Erudite essays that plumb the hearts of many contemporary darknesses.




An essayist and short story writer returns with a collection of pieces ranging in subject from whaling to a Russian orphanage to J.D. Salinger.

D’Ambrosio (The Dead Fish Museum, 2006, etc.) begins with some thoughts about what an essay is (he views it as a way to figure out what he thinks) and then launches into his thoughtful and provocative essays, revealing a hungry mind and a pervasive, constitutional sadness. In the first essay, the author deals with his attempts as a young man to leave his boyhood home of Seattle, and he introduces some of the darkness (geographical and personal) that inhabits the other essays. Among the topics that he revisits throughout: suicide (attempts in his family, a leaper from a tower on 9/11), the puzzling aspects of experience (just about everything—from decrepit buildings to empty streets; the view from a boxcar he hopped), the fragility of family (his father appears continually), and the abuse of language. He goes off on the prosecutor and the press coverage of the 1998 case of Mary Kay Letourneau, a 35-year-old teacher convicted of having sexual relations with a 13-year-old boy (a former student). D’Ambrosio closely examines the language of the courtroom and the useless indignation that infused much of the press coverage. He considers the vastness of love, and he explores the language of Richard Brautigan, whose prose he does not admire. The author ends with a long disquisition on a poem by Richard Hugo (which and whom he admires). A couple of cavils: It would help curious readers to have publication dates on the pieces somewhere, and although the author chides one of his interview subjects for excessively inflated diction, D’Ambrosio, using words like “emunctory,” “gallionic” and “prodromal,” will send many readers to the dictionary apps on their smart phones.

Erudite essays that plumb the hearts of many contemporary darknesses.

Pub Date: Nov. 11, 2014

ISBN: 978-1-935639-87-9

Page Count: 368

Publisher: Tin House

Review Posted Online: Aug. 26, 2014

Kirkus Reviews Issue: Sept. 15, 2014

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Stricter than, say, Bergen Evans or W3 ("disinterested" means impartial — period), Strunk is in the last analysis...



Privately published by Strunk of Cornell in 1918 and revised by his student E. B. White in 1959, that "little book" is back again with more White updatings.

Stricter than, say, Bergen Evans or W3 ("disinterested" means impartial — period), Strunk is in the last analysis (whoops — "A bankrupt expression") a unique guide (which means "without like or equal").

Pub Date: May 15, 1972

ISBN: 0205632645

Page Count: 105

Publisher: Macmillan

Review Posted Online: Oct. 28, 2011

Kirkus Reviews Issue: May 1, 1972

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Noted jazz and pop record producer Thiele offers a chatty autobiography. Aided by record-business colleague Golden, Thiele traces his career from his start as a ``pubescent, novice jazz record producer'' in the 1940s through the '50s, when he headed Coral, Dot, and Roulette Records, and the '60s, when he worked for ABC and ran the famous Impulse! jazz label. At Coral, Thiele championed the work of ``hillbilly'' singer Buddy Holly, although the only sessions he produced with Holly were marred by saccharine strings. The producer specialized in more mainstream popsters like the irrepressibly perky Teresa Brewer (who later became his fourth wife) and the bubble-machine muzak-meister Lawrence Welk. At Dot, Thiele was instrumental in recording Jack Kerouac's famous beat- generation ramblings to jazz accompaniment (recordings that Dot's president found ``pornographic''), while also overseeing a steady stream of pop hits. He then moved to the Mafia-controlled Roulette label, where he observed the ``silk-suited, pinky-ringed'' entourage who frequented the label's offices. Incredibly, however, Thiele remembers the famously hard-nosed Morris Levy, who ran the label and was eventually convicted of extortion, as ``one of the kindest, most warm-hearted, and classiest music men I have ever known.'' At ABC/Impulse!, Thiele oversaw the classic recordings of John Coltrane, although he is the first to admit that Coltrane essentially produced his own sessions. Like many producers of the day, Thiele participated in the ownership of publishing rights to some of the songs he recorded; he makes no apology for this practice, which he calls ``entirely appropriate and without any ethical conflicts.'' A pleasant, if not exactly riveting, memoir that will be of most interest to those with a thirst for cocktail-hour stories of the record biz. (25 halftones, not seen)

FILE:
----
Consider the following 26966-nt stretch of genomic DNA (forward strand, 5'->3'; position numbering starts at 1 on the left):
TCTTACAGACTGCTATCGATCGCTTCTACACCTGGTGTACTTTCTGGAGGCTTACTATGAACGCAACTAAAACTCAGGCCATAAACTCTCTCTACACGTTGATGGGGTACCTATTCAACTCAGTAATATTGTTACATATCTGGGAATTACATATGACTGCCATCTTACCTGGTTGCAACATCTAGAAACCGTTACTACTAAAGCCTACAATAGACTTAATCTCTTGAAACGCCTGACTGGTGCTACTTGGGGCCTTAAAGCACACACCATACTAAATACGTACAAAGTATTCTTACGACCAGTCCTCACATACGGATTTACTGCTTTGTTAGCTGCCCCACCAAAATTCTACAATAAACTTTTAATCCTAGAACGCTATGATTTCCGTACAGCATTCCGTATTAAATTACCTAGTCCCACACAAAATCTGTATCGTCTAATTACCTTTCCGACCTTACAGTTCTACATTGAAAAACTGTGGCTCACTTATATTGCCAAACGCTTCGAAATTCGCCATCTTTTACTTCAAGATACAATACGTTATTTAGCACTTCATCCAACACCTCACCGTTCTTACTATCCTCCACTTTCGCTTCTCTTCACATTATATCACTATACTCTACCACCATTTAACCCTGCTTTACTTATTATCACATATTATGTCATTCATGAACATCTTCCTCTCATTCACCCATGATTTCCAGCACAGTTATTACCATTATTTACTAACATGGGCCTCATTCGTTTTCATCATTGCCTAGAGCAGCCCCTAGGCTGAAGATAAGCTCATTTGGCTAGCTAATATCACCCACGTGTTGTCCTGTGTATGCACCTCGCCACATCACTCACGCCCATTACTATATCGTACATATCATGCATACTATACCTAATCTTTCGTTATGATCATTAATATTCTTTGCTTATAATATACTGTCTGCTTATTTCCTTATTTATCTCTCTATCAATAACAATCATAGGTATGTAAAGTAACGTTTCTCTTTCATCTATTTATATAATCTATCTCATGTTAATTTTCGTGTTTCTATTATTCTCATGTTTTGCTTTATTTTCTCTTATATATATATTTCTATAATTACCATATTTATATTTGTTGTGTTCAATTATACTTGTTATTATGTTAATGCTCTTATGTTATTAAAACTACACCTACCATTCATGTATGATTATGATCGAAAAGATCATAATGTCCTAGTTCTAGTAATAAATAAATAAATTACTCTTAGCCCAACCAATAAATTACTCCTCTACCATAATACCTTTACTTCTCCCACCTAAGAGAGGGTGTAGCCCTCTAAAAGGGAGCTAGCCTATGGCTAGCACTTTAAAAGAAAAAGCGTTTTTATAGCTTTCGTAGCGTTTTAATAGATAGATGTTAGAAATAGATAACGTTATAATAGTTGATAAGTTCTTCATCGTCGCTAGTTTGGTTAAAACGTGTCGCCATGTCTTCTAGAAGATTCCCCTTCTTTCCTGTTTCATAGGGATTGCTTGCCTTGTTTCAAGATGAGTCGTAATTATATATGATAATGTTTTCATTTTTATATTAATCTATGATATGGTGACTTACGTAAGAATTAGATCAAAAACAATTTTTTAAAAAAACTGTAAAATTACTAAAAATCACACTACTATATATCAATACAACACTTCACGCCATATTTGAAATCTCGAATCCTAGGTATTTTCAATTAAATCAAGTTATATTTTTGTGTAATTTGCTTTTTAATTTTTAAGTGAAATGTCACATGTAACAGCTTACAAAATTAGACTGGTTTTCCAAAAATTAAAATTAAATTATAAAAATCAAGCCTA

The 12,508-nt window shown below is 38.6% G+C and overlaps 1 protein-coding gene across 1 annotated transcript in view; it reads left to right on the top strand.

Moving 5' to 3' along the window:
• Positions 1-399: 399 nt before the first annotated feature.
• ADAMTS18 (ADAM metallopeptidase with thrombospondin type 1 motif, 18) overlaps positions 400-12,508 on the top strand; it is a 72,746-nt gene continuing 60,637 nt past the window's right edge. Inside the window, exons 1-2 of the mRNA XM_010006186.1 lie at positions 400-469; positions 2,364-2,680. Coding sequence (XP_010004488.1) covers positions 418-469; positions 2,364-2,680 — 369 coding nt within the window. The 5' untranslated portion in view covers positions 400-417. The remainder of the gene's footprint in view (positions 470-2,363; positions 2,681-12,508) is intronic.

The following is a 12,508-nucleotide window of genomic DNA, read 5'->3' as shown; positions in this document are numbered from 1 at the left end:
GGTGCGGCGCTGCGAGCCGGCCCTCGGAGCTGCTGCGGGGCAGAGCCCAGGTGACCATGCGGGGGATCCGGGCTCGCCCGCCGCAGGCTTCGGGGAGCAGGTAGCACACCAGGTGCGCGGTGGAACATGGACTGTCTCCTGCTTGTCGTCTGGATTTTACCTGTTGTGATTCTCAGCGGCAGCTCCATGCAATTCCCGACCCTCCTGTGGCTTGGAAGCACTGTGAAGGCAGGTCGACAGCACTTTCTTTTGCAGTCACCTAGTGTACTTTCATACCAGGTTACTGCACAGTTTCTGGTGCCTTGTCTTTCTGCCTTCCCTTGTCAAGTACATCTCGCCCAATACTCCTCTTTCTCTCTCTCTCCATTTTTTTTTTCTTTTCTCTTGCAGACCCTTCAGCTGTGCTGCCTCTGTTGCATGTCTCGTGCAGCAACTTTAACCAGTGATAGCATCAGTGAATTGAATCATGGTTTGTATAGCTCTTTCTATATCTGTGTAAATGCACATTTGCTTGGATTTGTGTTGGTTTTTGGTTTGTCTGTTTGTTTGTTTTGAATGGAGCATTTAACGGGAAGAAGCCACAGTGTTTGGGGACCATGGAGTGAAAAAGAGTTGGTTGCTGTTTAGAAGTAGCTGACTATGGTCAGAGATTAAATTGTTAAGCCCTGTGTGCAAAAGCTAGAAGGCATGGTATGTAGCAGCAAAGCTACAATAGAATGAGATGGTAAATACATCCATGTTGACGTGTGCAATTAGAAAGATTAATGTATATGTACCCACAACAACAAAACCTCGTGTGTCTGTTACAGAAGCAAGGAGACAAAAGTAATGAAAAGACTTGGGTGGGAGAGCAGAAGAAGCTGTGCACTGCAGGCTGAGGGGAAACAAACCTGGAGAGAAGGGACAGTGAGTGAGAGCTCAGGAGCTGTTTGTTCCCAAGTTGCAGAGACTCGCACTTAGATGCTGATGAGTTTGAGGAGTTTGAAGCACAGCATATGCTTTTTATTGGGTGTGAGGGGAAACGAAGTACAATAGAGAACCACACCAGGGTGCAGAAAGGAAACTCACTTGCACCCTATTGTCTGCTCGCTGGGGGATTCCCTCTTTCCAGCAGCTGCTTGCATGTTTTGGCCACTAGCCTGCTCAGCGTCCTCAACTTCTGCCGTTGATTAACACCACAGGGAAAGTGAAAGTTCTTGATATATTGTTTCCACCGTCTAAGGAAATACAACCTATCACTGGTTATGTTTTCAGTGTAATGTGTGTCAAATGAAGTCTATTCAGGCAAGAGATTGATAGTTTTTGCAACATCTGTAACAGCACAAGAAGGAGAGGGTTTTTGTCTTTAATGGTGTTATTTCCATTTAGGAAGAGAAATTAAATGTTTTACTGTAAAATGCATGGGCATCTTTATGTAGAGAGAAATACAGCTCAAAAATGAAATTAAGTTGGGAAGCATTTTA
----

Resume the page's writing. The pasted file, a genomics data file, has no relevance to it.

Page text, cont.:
Pub Date: May 1, 1995

ISBN: 0-19-508629-4

Page Count: 224

Publisher: Oxford Univ.

Review Posted Online: May 20, 2010

Kirkus Reviews Issue: March 1, 1995

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